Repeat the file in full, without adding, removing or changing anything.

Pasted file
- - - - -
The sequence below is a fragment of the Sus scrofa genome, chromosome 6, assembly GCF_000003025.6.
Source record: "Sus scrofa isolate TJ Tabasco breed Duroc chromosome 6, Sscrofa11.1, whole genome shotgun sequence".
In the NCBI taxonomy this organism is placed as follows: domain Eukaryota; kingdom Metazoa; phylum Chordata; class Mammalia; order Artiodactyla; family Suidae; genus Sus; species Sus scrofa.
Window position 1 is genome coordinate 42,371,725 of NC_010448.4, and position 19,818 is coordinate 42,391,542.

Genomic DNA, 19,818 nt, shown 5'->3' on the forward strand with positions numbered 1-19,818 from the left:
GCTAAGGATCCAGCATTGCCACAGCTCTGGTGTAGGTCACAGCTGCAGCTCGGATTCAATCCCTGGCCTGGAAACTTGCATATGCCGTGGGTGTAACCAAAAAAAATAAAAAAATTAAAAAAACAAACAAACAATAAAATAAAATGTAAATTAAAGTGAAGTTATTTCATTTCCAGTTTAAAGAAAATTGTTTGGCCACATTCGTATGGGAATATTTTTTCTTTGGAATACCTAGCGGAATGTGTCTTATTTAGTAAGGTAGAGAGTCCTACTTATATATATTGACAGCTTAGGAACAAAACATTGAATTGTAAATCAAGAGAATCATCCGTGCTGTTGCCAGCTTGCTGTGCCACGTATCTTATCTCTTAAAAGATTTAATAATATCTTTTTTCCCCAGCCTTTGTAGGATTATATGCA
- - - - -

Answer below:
The sequence below is a fragment of the Sus scrofa genome, chromosome 6, assembly GCF_000003025.6.
Source record: "Sus scrofa isolate TJ Tabasco breed Duroc chromosome 6, Sscrofa11.1, whole genome shotgun sequence".
In the NCBI taxonomy this organism is placed as follows: domain Eukaryota; kingdom Metazoa; phylum Chordata; class Mammalia; order Artiodactyla; family Suidae; genus Sus; species Sus scrofa.
Window position 1 is genome coordinate 42,371,725 of NC_010448.4, and position 19,818 is coordinate 42,391,542.

Genomic DNA, 19,818 nt, shown 5'->3' on the forward strand with positions numbered 1-19,818 from the left:
GCTAAGGATCCAGCATTGCCACAGCTCTGGTGTAGGTCACAGCTGCAGCTCGGATTCAATCCCTGGCCTGGAAACTTGCATATGCCGTGGGTGTAACCAAAAAAAATAAAAAAATTAAAAAAACAAACAAACAATAAAATAAAATGTAAATTAAAGTGAAGTTATTTCATTTCCAGTTTAAAGAAAATTGTTTGGCCACATTCGTATGGGAATATTTTTTCTTTGGAATACCTAGCGGAATGTGTCTTATTTAGTAAGGTAGAGAGTCCTACTTATATATATTGACAGCTTAGGAACAAAACATTGAATTGTAAATCAAGAGAATCATCCGTGCTGTTGCCAGCTTGCTGTGCCACGTATCTTATCTCTTAAAAGATTTAATAATATCTTTTTTCCCCAGCCTTTGTAGGATTATATGCA